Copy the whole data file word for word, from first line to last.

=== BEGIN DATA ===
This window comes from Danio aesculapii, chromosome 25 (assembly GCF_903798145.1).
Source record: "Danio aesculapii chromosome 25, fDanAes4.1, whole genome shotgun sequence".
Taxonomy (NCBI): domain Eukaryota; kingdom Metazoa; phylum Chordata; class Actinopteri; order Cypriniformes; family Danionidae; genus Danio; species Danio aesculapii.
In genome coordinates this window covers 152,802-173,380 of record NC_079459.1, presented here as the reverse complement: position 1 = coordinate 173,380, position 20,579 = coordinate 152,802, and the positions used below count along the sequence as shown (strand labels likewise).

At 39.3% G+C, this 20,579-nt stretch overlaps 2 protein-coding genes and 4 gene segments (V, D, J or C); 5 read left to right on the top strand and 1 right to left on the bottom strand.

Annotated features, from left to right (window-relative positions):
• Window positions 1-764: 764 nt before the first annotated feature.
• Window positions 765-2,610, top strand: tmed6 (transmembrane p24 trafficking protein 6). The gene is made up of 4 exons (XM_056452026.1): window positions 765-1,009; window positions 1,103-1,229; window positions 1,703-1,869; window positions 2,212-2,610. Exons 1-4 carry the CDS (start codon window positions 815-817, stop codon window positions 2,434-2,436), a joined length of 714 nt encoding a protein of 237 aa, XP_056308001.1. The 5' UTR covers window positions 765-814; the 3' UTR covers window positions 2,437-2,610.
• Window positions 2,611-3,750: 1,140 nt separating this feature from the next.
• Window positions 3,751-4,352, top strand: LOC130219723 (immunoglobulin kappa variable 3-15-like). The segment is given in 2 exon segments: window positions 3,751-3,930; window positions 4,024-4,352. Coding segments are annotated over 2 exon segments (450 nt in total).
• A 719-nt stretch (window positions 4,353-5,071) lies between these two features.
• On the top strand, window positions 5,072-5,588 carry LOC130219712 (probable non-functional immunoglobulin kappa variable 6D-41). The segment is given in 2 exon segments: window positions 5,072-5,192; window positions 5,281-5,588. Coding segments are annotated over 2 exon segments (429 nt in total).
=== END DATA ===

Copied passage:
This window comes from Danio aesculapii, chromosome 25 (assembly GCF_903798145.1).
Source record: "Danio aesculapii chromosome 25, fDanAes4.1, whole genome shotgun sequence".
Taxonomy (NCBI): domain Eukaryota; kingdom Metazoa; phylum Chordata; class Actinopteri; order Cypriniformes; family Danionidae; genus Danio; species Danio aesculapii.
In genome coordinates this window covers 152,802-173,380 of record NC_079459.1, presented here as the reverse complement: position 1 = coordinate 173,380, position 20,579 = coordinate 152,802, and the positions used below count along the sequence as shown (strand labels likewise).

At 39.3% G+C, this 20,579-nt stretch overlaps 2 protein-coding genes and 4 gene segments (V, D, J or C); 5 read left to right on the top strand and 1 right to left on the bottom strand.

Annotated features, from left to right (window-relative positions):
• Window positions 1-764: 764 nt before the first annotated feature.
• Window positions 765-2,610, top strand: tmed6 (transmembrane p24 trafficking protein 6). The gene is made up of 4 exons (XM_056452026.1): window positions 765-1,009; window positions 1,103-1,229; window positions 1,703-1,869; window positions 2,212-2,610. Exons 1-4 carry the CDS (start codon window positions 815-817, stop codon window positions 2,434-2,436), a joined length of 714 nt encoding a protein of 237 aa, XP_056308001.1. The 5' UTR covers window positions 765-814; the 3' UTR covers window positions 2,437-2,610.
• Window positions 2,611-3,750: 1,140 nt separating this feature from the next.
• Window positions 3,751-4,352, top strand: LOC130219723 (immunoglobulin kappa variable 3-15-like). The segment is given in 2 exon segments: window positions 3,751-3,930; window positions 4,024-4,352. Coding segments are annotated over 2 exon segments (450 nt in total).
• A 719-nt stretch (window positions 4,353-5,071) lies between these two features.
• On the top strand, window positions 5,072-5,588 carry LOC130219712 (probable non-functional immunoglobulin kappa variable 6D-41). The segment is given in 2 exon segments: window positions 5,072-5,192; window positions 5,281-5,588. Coding segments are annotated over 2 exon segments (429 nt in total).